If you implement an OLE server application as an in-process server — a DLL running in the process space of the container application — rather than as a local server — an EXE running in its own process space — communication between container and server is simplified because communication between the two can take the form of normal function calls. Remote procedure calls are not required because the two applications run in the same process space. As you would expect, the objects that manage the marshaling of parameters are also unnecessary, although they may be aggregated within the DLL without interfering with the communication between container and server.
When an OLE server application is implemented as an in-process server, a separate object handler is not required because the server itself lives in the client's process space. The main difference between an in-process server and object handler is that the server is able to manage the object in a running state while the handler cannot. One consequence of this difference is that a server must provide a user interface for manipulating the running object, while a handler delegates this requirement to the object's server. In creating an in-process server, you can aggregate on the OLE default handler, letting it handle basic chores, such as display, storage, and notifications while you implement only those services that the handler either does not provide or does not implement in the way you require.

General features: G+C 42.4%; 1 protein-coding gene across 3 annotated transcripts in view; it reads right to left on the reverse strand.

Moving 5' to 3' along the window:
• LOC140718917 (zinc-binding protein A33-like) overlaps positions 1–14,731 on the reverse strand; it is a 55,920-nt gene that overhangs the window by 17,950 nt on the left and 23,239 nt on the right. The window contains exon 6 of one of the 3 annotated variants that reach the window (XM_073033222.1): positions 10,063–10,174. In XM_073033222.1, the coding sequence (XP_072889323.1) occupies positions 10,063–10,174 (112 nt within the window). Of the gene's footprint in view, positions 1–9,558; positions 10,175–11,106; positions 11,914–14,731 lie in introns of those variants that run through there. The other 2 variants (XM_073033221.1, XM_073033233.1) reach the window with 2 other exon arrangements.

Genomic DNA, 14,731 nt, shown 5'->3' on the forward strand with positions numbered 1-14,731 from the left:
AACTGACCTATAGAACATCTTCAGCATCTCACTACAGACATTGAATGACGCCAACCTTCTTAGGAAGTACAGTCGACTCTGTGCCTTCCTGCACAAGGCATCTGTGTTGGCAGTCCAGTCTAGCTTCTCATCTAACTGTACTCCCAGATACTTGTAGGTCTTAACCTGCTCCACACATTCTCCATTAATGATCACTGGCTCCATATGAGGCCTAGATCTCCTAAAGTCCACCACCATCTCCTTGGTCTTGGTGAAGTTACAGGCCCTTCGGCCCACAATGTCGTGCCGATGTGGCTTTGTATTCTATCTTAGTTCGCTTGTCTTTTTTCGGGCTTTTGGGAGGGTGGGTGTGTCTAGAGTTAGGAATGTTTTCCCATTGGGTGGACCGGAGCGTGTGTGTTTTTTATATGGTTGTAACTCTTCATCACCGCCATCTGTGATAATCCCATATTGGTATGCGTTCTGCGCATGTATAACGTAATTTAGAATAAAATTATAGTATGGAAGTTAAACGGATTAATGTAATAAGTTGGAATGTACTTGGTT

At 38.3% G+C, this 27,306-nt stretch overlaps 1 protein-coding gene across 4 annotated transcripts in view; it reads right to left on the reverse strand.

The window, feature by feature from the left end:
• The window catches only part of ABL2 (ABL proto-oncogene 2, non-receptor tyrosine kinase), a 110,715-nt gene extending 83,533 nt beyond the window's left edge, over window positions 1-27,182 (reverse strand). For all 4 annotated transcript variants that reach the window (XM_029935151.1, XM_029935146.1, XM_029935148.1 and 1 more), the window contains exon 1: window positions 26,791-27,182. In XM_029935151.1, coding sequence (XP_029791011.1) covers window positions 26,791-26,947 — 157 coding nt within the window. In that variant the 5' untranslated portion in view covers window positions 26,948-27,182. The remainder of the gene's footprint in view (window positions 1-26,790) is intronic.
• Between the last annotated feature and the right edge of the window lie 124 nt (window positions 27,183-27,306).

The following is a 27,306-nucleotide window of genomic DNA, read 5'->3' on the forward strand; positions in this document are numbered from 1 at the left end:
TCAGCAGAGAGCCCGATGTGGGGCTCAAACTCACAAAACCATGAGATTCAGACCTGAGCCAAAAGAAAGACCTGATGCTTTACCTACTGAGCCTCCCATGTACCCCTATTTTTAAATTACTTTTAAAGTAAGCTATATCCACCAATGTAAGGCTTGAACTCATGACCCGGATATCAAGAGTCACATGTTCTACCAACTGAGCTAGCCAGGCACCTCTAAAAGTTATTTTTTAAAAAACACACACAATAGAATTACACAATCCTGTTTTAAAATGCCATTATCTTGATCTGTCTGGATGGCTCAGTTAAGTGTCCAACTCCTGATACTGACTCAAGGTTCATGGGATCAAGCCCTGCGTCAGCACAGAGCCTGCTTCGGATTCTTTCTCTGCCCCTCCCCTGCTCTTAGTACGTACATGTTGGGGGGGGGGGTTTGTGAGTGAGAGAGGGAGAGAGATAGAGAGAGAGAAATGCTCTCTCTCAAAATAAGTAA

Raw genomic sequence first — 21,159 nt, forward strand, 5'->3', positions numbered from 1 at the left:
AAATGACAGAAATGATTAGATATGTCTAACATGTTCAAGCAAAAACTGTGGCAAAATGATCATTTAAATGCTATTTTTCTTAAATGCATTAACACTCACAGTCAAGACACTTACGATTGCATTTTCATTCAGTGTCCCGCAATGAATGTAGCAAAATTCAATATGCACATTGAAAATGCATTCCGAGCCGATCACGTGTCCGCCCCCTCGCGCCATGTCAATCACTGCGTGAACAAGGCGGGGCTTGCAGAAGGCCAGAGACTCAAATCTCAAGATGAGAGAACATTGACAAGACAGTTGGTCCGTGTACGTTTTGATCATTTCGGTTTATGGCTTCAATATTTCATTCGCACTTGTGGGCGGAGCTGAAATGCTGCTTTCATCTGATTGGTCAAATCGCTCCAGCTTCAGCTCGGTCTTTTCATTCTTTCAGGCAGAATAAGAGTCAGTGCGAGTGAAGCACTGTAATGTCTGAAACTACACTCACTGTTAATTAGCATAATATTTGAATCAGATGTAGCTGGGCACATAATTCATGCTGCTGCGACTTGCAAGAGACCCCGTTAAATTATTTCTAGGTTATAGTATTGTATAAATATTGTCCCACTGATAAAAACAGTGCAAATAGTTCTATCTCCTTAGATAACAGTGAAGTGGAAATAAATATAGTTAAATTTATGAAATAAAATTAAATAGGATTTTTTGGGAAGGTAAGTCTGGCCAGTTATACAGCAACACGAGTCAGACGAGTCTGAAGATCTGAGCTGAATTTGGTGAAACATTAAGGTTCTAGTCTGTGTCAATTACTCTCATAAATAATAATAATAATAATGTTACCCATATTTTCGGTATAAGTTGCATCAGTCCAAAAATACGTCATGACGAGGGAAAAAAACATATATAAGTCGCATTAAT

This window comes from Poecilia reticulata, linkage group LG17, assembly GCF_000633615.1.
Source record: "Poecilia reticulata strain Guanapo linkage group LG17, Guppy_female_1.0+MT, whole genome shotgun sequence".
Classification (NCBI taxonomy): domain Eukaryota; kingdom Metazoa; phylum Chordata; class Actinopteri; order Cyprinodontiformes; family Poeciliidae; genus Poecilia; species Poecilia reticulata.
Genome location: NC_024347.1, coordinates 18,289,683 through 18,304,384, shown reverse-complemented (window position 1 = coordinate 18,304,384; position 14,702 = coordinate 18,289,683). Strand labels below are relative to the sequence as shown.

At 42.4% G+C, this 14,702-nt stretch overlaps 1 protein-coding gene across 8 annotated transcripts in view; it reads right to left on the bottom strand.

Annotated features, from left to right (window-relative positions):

For more information, see the following topics: